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Total Quality Management, British Standard accreditation, Investors In People and academic libraries

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Author(s): V. Mistry | R.C. Usherwood

Journal: Information Research: an international electronic journal
ISSN 1368-1613

Volume: 1;
Issue: 3;
Start page: 9;
Date: 1996;
Original page

Keywords: quality management systems | Total Quality Management | TQM | BS EN ISO 9000 | BS 5750 | ISO 9000 | libraries | information services | higher education | quality assessment | academic libraries | university libraries | universities | customer service

ABSTRACT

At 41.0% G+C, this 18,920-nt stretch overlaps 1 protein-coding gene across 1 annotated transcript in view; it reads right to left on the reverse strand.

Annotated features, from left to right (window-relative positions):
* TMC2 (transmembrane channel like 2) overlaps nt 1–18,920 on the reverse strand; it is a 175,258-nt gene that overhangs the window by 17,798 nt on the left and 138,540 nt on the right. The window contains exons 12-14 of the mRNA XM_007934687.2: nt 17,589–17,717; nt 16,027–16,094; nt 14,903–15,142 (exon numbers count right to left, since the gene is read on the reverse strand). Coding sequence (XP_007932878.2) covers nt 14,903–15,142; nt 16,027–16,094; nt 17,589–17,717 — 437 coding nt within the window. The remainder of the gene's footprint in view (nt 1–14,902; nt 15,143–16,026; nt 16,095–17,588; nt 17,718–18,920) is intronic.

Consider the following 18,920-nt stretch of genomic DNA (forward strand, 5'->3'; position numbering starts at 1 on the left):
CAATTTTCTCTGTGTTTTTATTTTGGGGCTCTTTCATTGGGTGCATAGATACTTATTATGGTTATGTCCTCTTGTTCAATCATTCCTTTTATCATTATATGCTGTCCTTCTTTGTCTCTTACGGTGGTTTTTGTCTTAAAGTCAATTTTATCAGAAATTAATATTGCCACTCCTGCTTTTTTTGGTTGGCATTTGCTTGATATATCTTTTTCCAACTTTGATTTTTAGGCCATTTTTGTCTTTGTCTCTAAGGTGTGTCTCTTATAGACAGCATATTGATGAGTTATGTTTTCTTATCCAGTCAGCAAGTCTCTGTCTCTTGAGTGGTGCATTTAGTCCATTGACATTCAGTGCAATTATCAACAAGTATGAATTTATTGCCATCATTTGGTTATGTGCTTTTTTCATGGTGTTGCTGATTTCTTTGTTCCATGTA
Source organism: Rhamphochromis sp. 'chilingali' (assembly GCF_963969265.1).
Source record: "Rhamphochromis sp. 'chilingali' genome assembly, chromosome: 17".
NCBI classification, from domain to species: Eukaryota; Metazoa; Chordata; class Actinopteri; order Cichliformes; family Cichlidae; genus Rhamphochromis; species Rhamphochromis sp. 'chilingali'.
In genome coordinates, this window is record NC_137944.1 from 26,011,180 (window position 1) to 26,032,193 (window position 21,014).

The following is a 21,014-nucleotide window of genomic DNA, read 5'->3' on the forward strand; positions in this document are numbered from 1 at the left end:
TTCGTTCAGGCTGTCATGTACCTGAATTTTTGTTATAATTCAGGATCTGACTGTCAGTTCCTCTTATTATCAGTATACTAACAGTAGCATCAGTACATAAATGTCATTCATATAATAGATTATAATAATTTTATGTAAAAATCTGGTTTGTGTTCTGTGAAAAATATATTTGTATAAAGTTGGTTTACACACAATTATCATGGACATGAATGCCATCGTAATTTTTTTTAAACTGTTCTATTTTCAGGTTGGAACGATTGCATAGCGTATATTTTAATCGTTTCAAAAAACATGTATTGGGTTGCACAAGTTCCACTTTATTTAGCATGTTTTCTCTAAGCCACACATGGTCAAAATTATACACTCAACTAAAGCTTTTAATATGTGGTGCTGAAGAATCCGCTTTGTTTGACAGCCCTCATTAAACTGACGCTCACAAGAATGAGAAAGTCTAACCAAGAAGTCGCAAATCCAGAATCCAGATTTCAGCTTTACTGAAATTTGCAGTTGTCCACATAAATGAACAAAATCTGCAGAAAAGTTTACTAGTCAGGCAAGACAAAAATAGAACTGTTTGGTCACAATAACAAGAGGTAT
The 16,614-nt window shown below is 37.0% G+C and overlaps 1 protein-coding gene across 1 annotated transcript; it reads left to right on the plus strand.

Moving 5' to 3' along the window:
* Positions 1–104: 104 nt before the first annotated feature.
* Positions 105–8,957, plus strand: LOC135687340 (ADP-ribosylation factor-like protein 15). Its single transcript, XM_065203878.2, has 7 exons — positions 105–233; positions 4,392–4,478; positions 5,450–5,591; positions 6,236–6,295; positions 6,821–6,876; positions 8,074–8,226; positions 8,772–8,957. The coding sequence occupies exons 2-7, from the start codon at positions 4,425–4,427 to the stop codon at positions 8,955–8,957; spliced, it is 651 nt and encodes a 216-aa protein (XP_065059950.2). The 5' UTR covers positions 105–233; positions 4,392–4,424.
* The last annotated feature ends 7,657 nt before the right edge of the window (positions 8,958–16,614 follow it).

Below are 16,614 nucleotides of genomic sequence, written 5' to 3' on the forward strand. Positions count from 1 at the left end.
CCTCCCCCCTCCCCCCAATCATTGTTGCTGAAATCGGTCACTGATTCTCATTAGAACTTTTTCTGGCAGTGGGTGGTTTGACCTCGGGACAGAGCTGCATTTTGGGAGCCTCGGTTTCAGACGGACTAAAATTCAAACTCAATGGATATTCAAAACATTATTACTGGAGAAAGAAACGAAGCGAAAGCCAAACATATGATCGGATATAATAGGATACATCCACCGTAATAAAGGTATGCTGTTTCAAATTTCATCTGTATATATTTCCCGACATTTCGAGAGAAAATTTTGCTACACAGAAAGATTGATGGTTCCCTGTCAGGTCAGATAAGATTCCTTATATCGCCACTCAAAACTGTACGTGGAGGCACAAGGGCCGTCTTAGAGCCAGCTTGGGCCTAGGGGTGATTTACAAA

Organisations, be they public or private, have been touched by a rhetoric which promises a new order of things; quality management systems (QMS) like Total Quality Management (TQM) and BS EN ISO 9000 (formerly BS 5750 and hereafter referred to as ISO 9000) are imbued with this rhetoric. There has been much in the library and information services (LIS) literature on the merits or otherwise of such systems; for quality is accepted generally, or as Chase (1988) declares, 'quality is no longer an option - it is a positive requirement for the 1990s. However, there is much conjecture over the means to this end. With regard to academic LIS, the debate has rubbed shoulders with the, separate, quality debate in higher education over quality assessment. Thus, are initiatives in the academic LIS influenced by their parent organisation? Alternatively, are academic LIS more likely to adopt QMS in the light of the Follett (1993) report, which called for a more integrated view of customer service and quality amidst the rapid change in universities and technology?
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